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The Headphones Rule (theheadphonesrule.com)
69 points by siong1987 on Jan 18, 2013 | hide | past | web | favorite | 65 comments

"Rules" like this are silly to write down.

By telling people that wearing headphones is a signal that someone wants to be left alone, you're asking people to make assumptions about those of us wearing headphones with no intention to make a statement about our availability.

I wear headphones constantly, as do two of the guys I work with directly. We simply want to drown out office white noise, and wearing just one ear doesn't work for that. If Ryan is wearing headphones, that means he is secretly watching The Daily Show on the clock and there is no better time to interrupt him today. Sometimes my department will focus on changes to system audio, then everyone has headphones on.

Try learning how to ask someone to leave you alone. Or, put a sign up on your desk that says "I'm "not here' today, email me instead", one of our guys does that, its pretty unambiguous.

I am pretty sure whoever put that site up is being highly facetious.

I wouldn't be so sure. I know a handful of passive aggressive people out there that would think this is a great thing to print off and post above their desk so they can point at it when someone breaks the 2 headphone rule.

I've worked with someone before who had this rule.

It was great for company culture. /s

Why is this passive-aggressive? Many of us do work that often requires some period of concentration, yet most office cultures are built around constant interruption. And, many of us don't have office doors we can close that indicate to others that we are busy and would prefer not be interrupted.

Is it unreasonable to make yourself unavailable to your co-workers all day, every day? Yeah, probably. Is it reasonable to have some period of uninterrupted work time? Most definitely.

It's passive aggressive if you can't just talk to your coworkers and explain when you need to concentrate and expect them to respect your space when you need it.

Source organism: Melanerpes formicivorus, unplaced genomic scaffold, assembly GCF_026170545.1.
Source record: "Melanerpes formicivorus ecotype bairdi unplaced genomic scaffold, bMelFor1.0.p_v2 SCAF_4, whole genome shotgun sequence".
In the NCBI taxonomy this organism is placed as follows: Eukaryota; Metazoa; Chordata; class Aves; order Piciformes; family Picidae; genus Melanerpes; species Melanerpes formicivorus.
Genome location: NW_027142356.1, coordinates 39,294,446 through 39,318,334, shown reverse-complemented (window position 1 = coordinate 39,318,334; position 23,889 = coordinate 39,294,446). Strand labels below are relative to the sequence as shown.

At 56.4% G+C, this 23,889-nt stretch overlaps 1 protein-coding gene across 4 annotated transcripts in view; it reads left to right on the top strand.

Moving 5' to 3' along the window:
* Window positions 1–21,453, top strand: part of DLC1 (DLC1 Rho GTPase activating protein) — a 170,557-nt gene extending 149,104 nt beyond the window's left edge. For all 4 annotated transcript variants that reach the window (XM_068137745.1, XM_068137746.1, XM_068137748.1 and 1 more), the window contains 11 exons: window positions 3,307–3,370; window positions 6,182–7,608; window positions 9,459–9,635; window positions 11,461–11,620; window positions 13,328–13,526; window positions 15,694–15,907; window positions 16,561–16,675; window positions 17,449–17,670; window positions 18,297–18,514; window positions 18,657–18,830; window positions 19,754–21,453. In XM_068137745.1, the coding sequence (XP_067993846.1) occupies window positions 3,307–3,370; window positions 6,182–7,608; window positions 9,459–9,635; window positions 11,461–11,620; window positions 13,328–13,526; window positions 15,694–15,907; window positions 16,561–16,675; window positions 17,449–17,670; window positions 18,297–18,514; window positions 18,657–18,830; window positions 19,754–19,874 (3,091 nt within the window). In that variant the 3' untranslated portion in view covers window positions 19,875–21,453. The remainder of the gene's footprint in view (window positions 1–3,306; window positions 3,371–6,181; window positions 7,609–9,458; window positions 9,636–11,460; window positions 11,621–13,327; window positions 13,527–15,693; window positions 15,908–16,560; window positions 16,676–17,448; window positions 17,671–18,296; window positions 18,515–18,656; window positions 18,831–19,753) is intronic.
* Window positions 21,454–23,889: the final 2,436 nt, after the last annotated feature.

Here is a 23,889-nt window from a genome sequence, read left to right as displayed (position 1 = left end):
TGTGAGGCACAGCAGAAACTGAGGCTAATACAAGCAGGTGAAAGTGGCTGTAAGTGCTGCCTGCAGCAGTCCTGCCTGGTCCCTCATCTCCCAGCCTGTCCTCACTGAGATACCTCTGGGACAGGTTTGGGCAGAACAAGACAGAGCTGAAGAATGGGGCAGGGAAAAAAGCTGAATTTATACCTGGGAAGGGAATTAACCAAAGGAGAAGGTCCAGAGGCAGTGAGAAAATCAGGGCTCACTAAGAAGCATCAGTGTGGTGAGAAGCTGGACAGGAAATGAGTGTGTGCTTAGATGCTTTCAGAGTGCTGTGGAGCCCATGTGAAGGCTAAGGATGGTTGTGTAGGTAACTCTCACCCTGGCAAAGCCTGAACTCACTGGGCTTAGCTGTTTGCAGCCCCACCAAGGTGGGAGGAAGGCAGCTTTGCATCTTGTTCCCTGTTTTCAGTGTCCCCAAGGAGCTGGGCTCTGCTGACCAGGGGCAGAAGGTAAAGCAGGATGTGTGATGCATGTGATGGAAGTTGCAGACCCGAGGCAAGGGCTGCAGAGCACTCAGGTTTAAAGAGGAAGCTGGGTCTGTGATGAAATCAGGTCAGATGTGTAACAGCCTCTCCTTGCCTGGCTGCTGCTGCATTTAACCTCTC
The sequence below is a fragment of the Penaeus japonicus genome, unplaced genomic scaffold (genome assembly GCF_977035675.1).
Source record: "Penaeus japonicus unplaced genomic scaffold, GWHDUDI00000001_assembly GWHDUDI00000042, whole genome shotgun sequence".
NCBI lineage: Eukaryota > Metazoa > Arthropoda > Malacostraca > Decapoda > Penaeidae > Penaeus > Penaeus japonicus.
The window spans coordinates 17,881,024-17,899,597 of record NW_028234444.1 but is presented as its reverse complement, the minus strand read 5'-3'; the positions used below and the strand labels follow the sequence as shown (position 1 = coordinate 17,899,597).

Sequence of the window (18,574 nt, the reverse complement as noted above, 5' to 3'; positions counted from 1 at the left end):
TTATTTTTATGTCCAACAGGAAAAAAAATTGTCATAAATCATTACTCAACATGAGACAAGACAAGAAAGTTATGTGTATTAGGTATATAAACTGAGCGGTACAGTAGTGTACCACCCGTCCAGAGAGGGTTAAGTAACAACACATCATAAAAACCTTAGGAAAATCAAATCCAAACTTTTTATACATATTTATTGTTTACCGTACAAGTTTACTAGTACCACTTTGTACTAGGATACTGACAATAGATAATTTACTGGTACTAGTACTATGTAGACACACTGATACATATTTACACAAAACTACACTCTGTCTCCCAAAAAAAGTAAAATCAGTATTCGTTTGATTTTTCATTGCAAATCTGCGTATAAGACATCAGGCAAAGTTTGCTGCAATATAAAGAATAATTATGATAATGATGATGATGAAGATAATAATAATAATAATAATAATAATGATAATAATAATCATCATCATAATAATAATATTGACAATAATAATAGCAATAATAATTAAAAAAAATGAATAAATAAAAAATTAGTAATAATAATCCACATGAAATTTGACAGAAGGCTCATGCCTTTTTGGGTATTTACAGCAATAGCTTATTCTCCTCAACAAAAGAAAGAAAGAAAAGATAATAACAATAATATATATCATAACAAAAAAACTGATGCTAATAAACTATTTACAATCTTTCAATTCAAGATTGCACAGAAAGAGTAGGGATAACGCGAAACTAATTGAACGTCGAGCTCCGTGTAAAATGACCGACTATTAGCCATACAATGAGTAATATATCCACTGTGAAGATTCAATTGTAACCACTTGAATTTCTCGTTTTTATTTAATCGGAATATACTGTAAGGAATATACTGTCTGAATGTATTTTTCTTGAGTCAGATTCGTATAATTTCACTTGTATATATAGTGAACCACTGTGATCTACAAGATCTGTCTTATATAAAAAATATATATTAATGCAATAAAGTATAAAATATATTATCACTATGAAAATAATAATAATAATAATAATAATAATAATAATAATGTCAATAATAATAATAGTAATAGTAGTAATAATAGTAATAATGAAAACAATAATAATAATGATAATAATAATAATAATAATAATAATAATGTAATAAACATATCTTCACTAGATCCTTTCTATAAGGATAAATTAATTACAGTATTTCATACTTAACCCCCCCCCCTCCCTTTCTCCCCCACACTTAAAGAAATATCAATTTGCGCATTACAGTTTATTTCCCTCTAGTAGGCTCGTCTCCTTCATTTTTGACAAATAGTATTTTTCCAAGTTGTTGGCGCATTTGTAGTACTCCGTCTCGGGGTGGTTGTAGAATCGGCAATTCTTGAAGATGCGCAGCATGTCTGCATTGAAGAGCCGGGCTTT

Perhaps, but if you have to tell them you are currently concentrating and don't want to be disturbed, you've already been disturbed and had your concentration broken.

Again, I'm not suggesting that every workplace must be monastery-quiet, but somehow being able to signal to your co-workers that you don't want to be disturbed doesn't seem unreasonable to me.

You only have to tell them once. I've asked my coworkers if they see me with my headphones on and I'm not obviously dicking around to send me an instant message or email when I'm free I'll hit them back. All other times I'm fair game.


I work part-time as a barista, so I'll offer this version of the rule: The Barista's Headphones Rule

Wearing headphones while ordering your drink?

* No headphones, you get your drink as you wish

* One headphone, I make your drink and shoot you a meaningful glare

* Two headphones, I secretly make your drink decaf

Luckily, as a software developer, your primary function is not to respond to interruptions; they're just a career hazard.

If you sell me a decaf drink, you're doing a bad job and deserve to lose it.

Alternatively, if you're being a jerk to service staff, you deserve bad service.

I disagree. Judging by his comment I think he would make a great barista: smart, lots of personality, and commands respect. Good on him.

I wonder what the ratio of programmers suffering from tinnitus is going to be in 10 or 15 years.

Being almost literaly forced to use headphones/earphones to perform one's job definitely says something about the working environnment.

I think/believe it's a given we - programmers, sysadmin, or computer guys* - should be given a noise-free environnment to work in.

Personnaly I can't focus on programming or any cognitive task (except my playing the guitar) while listening to music (even classicial, lounge, etc.).

* in fact, everyone who needs to think hard about problems should be. Heck... everyone working in an office should be entitled to a noise-free environnment when needed.